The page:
A few years ago, few UT Arlington students would have envisioned blogs, podcasts and electronic homework as an integral part of the learning experience.
But these innovations and more are in their classrooms today, many as pilot projects in the University’s Quality Enhancement Plan, which focuses on active learning as a means to enhance higher-order thinking skills (the ability to apply, analyze, synthesize and evaluate information).
Through the QEP, UT Arlington seeks to create an environment for students to become engaged partners in their own learning process, not passive receivers of information. The goal is for students to learn the thinking skills that will better prepare them to apply their classroom experiences to understanding the world around them.
Twelve projects—three in engineering and three in liberal arts (including a joint project with the University Library) and one each in architecture, business, education, honors, nursing and science—were selected as QEP pilots in spring 2006 from 38 university-wide submissions.
The courses will begin this fall.
“We wanted to include projects representative of the various schools and colleges from across the undergraduate experience—ones that employed various forms of active learning, both in terms of techniques and duration,” QEP coordinator Victoria Farrar-Myers said. “It was important in all cases that the project’s focus was on enhancing higher-order thinking skills and that the model developed could be disseminated to other programs, schools and colleges in the future.”
One of the engineering classes, Electrical Engineering 2315-Circuit Analysis I, will feature computerized, interactive homework.
“Students will do their homework electronically,” explained Bill Dillon, associate professor of electrical engineering and primary investigator for the project. “When they submit an answer to a problem, they will know instantly whether they are right or wrong rather than having to wait to get the assignment back after turning it in to an instructor.”
Students who give a wrong answer may work the problem again. Dr. Dillon also will teach a section where students turn in their homework, thus enabling comparisons about the effectiveness of the active learning enhancement on students’ thinking skills.
An upper-division education course, LIST 4343-Content Area Reading and Writing, will use blogs, podcasts and vodcasts (video podcasts) as students determine what impact these tools have as teaching aids.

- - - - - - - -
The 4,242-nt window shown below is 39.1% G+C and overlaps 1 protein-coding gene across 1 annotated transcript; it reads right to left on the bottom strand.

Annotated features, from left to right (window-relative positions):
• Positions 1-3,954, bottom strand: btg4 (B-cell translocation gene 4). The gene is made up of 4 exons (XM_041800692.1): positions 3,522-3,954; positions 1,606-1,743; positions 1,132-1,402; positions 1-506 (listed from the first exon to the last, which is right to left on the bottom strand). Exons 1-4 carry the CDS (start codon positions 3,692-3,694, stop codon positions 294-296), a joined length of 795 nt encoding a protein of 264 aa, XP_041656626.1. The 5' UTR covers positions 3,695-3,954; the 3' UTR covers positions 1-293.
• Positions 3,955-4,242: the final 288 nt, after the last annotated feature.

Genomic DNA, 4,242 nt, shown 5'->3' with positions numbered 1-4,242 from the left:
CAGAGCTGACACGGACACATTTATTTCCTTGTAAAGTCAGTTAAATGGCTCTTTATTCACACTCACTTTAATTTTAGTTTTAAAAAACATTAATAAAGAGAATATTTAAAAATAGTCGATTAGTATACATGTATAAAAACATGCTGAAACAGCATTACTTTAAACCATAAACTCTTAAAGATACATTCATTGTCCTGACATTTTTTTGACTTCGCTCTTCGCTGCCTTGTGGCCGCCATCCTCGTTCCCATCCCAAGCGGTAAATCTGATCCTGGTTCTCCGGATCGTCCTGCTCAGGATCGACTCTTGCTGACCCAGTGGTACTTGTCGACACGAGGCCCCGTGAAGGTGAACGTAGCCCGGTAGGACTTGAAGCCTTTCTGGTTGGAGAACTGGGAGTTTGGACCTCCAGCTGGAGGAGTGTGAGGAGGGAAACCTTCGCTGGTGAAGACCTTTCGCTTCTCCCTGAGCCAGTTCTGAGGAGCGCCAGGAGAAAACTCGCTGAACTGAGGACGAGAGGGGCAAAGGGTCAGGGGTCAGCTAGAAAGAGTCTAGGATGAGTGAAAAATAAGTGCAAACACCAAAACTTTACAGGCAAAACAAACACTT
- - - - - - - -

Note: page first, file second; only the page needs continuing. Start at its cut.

“Our goal is to reach students with the tools they use,” said Jeannine Hirtle, associate professor of curriculum and instruction, who serves as co-primary investigator with Joy Wiggins, assistant professor of curriculum and instruction.
Dr. Hirtle emphasizes that the students and the instructor will be posting and sending out podcasts.
“Our goal is to reach students with the tools they use. We want to ... utilize the powerful tools of social communication as they become available.”
“We so often hear that students are bored in school, that they have to power down from their technology when they enter school,” she said. “We think it’s important to show our pre-service teachers how they can incorporate the digital tools of this generation into instruction. We want to go beyond word processing, data bases and PowerPoint and utilize the powerful tools of social communication as they become available.”
Other examples of pilot projects incorporating technology: the architecture course and its computer-based portfolio building, and the engineering and history courses employing classroom response systems. All of the projects will be studied each semester for the next three years.
“At the end of each semester and each year, we will put all of the information we learn from each of the pilot projects together and assess what the next steps will be,” Dr. Farrar-Myers said. “Over time, we hope that these active learning strategies tailored to enhancing higher-order thinking skills will be a defining aspect of a UT Arlington classroom.”
— Jim Patterson
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